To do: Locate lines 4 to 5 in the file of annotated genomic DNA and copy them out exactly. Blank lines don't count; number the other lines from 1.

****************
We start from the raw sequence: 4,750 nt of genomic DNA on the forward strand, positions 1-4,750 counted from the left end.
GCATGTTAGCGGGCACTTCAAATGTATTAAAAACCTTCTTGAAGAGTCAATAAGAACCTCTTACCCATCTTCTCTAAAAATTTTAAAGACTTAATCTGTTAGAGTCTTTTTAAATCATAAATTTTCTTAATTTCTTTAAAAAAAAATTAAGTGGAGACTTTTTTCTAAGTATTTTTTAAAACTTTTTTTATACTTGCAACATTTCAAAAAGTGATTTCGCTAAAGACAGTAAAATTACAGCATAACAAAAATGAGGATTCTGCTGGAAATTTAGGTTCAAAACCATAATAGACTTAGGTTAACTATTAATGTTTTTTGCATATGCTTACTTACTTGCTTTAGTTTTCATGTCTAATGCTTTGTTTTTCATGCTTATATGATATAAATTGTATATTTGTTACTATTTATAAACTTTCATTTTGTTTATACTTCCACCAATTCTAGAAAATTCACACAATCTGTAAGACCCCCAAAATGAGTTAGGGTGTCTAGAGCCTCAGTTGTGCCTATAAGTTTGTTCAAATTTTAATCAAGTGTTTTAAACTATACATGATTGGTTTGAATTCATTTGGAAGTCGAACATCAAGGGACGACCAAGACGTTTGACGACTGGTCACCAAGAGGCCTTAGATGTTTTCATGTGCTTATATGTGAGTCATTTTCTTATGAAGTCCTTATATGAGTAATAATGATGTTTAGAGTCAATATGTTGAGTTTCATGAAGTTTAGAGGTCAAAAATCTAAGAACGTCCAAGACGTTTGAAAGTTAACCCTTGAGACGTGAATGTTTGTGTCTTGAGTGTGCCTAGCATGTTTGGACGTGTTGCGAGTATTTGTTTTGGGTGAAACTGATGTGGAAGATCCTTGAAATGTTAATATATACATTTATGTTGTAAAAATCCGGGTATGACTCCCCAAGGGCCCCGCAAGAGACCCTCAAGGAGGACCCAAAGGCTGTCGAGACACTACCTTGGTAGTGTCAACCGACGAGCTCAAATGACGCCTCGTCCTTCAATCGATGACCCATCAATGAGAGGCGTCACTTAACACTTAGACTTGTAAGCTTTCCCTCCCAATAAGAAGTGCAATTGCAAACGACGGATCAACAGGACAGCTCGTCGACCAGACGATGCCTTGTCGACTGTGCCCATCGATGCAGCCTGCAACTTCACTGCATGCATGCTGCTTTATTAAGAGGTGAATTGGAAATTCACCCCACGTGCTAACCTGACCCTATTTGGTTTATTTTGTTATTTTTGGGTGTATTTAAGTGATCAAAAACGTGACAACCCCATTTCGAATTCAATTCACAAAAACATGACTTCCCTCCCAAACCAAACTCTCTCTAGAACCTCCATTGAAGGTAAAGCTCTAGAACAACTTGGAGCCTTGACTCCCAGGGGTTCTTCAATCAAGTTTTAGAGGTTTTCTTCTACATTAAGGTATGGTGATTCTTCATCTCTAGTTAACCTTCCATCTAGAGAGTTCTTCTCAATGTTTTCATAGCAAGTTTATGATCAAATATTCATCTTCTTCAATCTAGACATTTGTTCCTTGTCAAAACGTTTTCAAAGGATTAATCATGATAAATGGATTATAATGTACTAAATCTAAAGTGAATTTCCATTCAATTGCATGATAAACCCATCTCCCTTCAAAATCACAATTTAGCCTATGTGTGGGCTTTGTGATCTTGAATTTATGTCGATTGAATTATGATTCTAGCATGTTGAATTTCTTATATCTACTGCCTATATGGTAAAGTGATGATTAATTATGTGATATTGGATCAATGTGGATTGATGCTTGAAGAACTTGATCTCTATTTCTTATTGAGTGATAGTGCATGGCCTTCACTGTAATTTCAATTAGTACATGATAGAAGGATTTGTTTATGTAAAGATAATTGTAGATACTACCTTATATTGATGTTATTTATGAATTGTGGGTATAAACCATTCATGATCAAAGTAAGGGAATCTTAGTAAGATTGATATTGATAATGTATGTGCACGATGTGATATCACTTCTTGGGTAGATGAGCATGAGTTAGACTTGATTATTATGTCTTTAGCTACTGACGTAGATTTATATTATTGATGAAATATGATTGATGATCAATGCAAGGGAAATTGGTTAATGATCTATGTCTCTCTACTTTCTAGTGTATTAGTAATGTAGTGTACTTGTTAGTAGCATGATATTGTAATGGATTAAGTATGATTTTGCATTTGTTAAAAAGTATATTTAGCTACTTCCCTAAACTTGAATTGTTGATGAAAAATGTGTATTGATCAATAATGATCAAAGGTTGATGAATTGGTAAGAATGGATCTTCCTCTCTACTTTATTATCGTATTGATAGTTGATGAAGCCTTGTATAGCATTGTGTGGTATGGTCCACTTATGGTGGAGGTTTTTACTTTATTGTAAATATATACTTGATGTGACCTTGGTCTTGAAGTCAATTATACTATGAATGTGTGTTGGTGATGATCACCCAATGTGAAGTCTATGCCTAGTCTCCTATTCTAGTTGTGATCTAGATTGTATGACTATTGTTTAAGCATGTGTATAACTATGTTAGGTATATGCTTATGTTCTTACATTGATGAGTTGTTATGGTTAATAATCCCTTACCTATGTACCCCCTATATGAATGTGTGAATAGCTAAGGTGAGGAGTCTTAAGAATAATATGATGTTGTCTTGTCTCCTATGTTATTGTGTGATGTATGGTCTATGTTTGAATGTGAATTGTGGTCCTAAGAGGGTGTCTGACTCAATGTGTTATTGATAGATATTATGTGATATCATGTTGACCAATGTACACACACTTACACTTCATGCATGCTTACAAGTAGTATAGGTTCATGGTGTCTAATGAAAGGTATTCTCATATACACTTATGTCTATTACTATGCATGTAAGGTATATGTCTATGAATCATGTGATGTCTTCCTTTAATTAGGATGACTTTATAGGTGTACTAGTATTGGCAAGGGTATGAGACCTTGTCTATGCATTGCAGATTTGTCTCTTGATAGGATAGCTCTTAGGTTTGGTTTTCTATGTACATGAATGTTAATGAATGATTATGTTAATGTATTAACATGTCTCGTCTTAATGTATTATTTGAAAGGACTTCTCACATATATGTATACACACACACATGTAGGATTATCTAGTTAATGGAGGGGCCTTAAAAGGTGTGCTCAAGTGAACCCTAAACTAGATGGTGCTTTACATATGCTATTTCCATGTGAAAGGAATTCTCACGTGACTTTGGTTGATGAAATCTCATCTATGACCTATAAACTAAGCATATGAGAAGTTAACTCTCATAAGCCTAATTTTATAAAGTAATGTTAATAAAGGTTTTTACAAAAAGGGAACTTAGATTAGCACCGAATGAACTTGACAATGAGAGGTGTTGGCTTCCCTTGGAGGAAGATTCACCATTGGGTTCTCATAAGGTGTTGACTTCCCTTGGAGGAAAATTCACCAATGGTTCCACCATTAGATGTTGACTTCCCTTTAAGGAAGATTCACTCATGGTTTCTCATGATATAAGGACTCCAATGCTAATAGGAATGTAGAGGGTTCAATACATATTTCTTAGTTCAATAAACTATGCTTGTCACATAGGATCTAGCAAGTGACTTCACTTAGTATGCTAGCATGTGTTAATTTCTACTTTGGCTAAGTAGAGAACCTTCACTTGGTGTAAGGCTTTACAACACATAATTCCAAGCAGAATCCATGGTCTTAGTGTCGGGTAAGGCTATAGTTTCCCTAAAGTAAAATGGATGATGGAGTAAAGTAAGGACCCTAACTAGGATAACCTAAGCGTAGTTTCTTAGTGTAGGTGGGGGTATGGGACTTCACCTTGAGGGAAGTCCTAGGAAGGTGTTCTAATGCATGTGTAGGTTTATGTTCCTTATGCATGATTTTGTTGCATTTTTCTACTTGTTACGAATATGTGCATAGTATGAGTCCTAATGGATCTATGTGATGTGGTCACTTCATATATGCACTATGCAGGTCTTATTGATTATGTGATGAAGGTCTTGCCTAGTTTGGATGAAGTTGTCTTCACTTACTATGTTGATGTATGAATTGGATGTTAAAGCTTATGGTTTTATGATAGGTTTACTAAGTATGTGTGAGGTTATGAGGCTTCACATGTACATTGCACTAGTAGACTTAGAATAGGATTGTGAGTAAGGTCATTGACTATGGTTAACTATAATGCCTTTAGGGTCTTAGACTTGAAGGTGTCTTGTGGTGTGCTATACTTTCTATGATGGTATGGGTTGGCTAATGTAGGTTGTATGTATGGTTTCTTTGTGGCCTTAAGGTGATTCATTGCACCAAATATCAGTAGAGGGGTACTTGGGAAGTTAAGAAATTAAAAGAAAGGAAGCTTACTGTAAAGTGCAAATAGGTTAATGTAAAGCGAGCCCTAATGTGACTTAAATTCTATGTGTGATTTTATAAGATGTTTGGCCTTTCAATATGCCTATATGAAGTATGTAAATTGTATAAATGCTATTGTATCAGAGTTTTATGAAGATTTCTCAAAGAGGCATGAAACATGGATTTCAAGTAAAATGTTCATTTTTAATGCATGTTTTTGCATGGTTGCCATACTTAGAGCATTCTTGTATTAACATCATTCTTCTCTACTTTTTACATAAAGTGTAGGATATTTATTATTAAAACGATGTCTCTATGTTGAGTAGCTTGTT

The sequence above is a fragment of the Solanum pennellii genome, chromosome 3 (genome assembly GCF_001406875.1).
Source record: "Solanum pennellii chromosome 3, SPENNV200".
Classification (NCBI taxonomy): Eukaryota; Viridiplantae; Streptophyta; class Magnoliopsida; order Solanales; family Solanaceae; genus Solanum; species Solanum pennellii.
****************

Source record: "Solanum pennellii chromosome 3, SPENNV200".
Classification (NCBI taxonomy): Eukaryota; Viridiplantae; Streptophyta; class Magnoliopsida; order Solanales; family Solanaceae; genus Solanum; species Solanum pennellii.